Role and Requirements for Public Relations Professionals
"Some are born great, some achieve greatness, and some hire public relations officers."
Those words, spoken by historian Daniel Boorstin, have never been truer than in today's
corporate climate. Those who are dedicated to their public relations careers find
themselves always "on"; always working to promote their company. They miss no
opportunities to ensure the message is heard at every turn. Gone are the days of public
relations being solely for the celebrities.
PR, or public relations, is a must for large companies, however, many feel their PR
departments are the "cure all" and fix any public scandal or problem that emerges. This
simply is not true. A good PR person can certainly affect the public's view on the company
announcements. From being accused of hiring illegal immigrants to a very public and
scandalous affair among company leaders, the public relations department can often
determine how it plays out in the media and ultimately how quickly it becomes yesterday's
news. It's not surprising that experienced PR personnel usually do quite well when
negotiating salaries and bonuses.
The better the relationship between your company's PR department and the media, the
more advantageous it is for the corporation. If you cannot depend on your public
relations representative to successfully pull off a media release regarding labor
relations or any other uncomfortable event, then it is time to reconsider your choice for
your company's media contact. To say this person must be likeable, convincing,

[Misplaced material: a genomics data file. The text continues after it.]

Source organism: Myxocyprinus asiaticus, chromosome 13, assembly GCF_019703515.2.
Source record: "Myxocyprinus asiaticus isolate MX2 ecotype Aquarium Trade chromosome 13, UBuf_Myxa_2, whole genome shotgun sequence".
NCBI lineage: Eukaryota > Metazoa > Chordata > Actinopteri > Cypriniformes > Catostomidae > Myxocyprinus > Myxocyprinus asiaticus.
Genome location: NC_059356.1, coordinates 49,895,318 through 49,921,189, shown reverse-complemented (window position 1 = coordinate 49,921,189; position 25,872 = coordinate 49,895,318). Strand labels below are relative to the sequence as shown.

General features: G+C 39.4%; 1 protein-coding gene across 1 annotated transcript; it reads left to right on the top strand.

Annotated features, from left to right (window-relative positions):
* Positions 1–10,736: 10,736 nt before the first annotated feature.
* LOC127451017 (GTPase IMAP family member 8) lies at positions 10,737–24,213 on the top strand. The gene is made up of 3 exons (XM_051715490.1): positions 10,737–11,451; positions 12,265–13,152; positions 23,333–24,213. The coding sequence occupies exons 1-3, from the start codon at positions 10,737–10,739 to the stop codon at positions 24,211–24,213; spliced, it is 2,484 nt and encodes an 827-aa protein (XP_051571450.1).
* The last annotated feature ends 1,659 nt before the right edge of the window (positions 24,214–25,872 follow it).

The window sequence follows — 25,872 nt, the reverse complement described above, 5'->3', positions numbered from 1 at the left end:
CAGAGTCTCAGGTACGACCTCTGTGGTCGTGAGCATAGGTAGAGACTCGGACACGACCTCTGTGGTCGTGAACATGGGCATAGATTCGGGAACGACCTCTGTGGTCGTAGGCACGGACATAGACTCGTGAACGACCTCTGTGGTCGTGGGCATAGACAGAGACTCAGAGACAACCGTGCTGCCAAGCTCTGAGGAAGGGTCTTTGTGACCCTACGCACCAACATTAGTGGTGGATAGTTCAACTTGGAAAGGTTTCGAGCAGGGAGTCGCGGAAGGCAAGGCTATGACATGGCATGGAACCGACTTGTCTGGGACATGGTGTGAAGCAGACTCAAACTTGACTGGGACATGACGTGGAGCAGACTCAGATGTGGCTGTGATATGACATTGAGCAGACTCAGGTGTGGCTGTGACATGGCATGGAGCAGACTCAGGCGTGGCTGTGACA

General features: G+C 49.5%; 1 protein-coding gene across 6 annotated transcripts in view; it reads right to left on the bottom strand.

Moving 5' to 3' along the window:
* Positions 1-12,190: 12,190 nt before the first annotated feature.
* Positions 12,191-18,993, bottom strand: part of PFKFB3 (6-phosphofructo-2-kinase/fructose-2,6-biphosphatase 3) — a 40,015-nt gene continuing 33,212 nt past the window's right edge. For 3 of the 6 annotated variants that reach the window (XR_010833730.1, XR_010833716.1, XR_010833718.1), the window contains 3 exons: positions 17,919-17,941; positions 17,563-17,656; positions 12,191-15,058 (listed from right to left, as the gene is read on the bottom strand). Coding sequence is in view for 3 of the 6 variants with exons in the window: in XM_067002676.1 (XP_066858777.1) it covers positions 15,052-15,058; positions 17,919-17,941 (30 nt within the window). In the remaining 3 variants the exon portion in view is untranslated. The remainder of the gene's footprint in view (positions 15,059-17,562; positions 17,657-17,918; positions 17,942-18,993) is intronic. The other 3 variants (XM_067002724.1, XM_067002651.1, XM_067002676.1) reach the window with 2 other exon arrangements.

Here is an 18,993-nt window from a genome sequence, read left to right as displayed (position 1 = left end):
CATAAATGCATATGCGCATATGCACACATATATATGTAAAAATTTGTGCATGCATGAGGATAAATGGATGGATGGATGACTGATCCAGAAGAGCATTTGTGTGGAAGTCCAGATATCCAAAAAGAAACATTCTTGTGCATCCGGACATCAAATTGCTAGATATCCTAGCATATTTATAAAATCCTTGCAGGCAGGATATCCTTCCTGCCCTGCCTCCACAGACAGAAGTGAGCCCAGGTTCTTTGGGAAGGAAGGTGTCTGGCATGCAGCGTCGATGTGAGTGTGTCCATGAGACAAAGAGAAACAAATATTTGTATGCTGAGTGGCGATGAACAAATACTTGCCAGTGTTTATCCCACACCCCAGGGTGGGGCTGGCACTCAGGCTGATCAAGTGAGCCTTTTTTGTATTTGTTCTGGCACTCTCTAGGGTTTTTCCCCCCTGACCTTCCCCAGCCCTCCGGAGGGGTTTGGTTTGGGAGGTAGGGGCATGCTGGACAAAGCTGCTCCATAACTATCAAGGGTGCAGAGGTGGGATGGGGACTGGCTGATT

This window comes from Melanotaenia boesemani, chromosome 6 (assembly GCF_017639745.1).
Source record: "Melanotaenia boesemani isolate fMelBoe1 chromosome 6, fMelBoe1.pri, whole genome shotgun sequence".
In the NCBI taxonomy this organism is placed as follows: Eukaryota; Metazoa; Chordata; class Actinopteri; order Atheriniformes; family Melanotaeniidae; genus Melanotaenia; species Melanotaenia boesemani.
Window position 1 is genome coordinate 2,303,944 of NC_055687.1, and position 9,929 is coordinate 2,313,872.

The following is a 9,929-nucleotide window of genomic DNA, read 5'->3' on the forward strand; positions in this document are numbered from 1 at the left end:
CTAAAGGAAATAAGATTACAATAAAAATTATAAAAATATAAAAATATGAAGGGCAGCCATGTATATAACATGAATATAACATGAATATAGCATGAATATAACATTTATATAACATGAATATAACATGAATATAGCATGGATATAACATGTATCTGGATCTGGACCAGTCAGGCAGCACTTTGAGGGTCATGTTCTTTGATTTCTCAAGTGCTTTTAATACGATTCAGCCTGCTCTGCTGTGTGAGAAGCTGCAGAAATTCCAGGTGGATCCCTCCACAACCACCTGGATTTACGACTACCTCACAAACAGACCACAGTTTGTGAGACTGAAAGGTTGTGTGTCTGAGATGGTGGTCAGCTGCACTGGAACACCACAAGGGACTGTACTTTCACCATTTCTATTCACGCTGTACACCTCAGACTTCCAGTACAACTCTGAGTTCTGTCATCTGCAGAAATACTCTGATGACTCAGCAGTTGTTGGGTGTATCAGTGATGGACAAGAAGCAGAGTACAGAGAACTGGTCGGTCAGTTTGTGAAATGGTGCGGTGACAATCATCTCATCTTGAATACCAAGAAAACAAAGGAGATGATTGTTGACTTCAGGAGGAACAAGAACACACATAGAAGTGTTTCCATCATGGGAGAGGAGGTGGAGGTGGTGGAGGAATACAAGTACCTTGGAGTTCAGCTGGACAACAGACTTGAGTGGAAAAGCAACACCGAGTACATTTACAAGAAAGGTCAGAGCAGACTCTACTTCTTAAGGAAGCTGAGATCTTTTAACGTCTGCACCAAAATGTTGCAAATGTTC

authoritative and even physically attractive is an understatement. It is an unwritten and
unspoken rule, personal appearance including being healthy, "camera friendly," and
physically attractive counts.
PR specialists have many titles, including public affairs representatives,
communications agents, company points of contact and many others; but it still comes down
to the one person who acts as the liaison between a company and the general public. He or
she must be well versed, objective, convincing, remain cool under pressure and must, at
all times, provide thorough information.
It is a fine line between revealing too much about any particular subject while
providing enough not to appear as though anything is being hidden from the public.
Often, the PR representative is the bearer of bad news, but there are many times
your company PR agent provides good news from a company standpoint. New contract
awards, which translate into new jobs; expansion announcements and other information
that is of the public's interest offset the times when bad news is broken.
Other responsibilities of a public relations specialist include research, providing
input for company manuals, including employee guidelines, remaining current with global
issues to ensure company representatives aren't traveling to unstable international areas,
coordinate company films for new employees, schedule conventions and tradeshows and many
write bid proposals for their companies. Many PR reps find themselves providing statistics
and other confidential information during shareholders meetings and staff meetings.